Finally, let’s talk about ISIS. Its task will be to observe some particles like protons, neutrons or ionized atoms on a very wide energetic range that are mysteriously speed up in outer space, and try to understand it.It has two small particle sensors to do its measures, EPI-Lo and EPI-Hi (EPI means Energetic Particle Instrument).
We have finished to study the anatomy of this so much important orbiter.Now, let’s focus on the steps of its mission.
Currently, the Parker Solar Probe is in the interplanetary space, not far from Venus. But, let’s start chronologically, simple question of logic!
At the beginning: the launch. Originally, it should have happened in August, the 11th, with a Delta IV Heavy rocket. However, only a moment before the launch, countdown was frozen because of a pressure issue of gaseous helium. Unfortunately, when the problem was solved, it was already too late, the launch window had been closed. So, the NASA, and ULA (the company that uses the rocket) delayed the launch for the day after.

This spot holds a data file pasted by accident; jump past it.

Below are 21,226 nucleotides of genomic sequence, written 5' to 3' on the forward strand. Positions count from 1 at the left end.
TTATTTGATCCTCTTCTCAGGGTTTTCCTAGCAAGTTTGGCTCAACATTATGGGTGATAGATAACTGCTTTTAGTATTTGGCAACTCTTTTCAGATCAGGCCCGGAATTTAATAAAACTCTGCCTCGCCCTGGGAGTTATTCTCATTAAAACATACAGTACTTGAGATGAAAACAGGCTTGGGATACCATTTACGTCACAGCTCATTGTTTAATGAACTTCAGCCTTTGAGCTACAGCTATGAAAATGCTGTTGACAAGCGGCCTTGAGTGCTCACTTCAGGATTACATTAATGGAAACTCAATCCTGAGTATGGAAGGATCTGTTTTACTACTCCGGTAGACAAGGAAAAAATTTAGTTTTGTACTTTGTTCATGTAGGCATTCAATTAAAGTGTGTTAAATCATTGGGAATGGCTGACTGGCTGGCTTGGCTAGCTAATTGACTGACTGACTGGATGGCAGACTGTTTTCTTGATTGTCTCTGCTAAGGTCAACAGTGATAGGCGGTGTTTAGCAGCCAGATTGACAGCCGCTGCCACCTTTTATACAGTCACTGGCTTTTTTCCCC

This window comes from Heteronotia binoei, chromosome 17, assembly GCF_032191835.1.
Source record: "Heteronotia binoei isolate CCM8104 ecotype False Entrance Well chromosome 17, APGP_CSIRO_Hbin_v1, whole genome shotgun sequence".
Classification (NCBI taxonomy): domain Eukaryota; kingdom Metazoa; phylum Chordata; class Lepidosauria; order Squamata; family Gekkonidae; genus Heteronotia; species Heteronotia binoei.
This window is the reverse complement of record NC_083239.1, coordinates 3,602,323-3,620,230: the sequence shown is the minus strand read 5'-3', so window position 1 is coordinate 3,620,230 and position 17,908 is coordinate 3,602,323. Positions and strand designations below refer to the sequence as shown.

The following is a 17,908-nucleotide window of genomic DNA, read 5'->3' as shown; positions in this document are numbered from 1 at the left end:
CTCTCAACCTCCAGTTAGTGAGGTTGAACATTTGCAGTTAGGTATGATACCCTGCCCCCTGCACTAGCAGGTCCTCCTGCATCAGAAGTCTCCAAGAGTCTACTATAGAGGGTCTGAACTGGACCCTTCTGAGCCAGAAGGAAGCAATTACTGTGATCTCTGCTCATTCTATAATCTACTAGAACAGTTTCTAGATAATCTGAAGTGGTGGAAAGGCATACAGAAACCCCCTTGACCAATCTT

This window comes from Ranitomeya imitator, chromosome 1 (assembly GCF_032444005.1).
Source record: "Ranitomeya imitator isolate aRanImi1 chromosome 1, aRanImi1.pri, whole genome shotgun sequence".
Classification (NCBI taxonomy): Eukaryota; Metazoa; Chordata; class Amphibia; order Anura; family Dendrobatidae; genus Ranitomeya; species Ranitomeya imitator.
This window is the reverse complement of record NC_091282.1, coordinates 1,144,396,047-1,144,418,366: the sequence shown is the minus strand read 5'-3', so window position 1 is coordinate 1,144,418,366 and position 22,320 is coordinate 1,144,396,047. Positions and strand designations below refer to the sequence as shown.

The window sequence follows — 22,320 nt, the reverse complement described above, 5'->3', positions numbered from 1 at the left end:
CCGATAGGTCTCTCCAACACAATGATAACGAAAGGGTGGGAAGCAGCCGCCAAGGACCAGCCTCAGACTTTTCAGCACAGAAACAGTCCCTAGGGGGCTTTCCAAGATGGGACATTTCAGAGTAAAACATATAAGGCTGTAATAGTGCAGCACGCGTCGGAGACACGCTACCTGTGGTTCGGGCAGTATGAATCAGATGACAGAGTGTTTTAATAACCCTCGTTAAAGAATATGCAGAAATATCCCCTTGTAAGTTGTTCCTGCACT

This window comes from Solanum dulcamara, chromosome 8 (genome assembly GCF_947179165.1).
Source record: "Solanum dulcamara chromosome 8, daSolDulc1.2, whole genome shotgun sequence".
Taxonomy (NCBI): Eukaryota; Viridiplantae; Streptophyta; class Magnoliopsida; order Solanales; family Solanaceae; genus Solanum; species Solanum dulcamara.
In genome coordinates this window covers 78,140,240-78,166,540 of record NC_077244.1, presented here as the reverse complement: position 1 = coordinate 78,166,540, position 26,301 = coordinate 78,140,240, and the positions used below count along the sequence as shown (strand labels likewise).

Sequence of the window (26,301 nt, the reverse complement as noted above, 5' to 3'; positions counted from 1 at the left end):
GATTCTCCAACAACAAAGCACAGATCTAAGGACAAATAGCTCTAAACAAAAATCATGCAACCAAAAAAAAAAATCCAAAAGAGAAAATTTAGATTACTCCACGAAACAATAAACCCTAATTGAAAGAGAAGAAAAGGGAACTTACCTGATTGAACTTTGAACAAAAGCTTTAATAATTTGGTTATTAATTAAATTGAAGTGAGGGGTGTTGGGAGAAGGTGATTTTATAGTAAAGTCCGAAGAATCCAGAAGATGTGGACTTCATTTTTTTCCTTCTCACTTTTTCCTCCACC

So, August, the 12th, 9:36 am (UTC), in the Floridian night, we finally had the opportunity to see the rocket take offwithout any trouble! By the way, Eugene Parker, the astrophysicistthat gave its name to the probe because of its many works on the Sun, assisted to the take off. And we heard that he loved the show!
Today (October 3rd), after 2 months of travel, the probe arrived finally above Venus. It will use its gravitational attraction to reduce the altitudeof its orbit, to come as close as possible to the Sun, firstly to 24.8 million kilometres. During its mission, it will use this method 7 times, in order to always come closer to the Sun.
Then, November, the 5th, the probe will be for the first time at the perihelion;in other words, the lower point of its orbit, at approximately 35 solar radiuses to its target. It will be the first time that it will be able to carry out some measures close to the Sun.
During its mission, that will end in 2025, the probe will fly over Venus 6 more times, orbit 24 times the Sun, fly less than 7 million kilometres from the Sun, will face very high temperature et and will become the fastest human object, with a top speed of 197 km/s. What a program for a such little probe with a huge scientific potential!
Thank you for reading this article,
Arnaud (fr), Nodyrus (translation)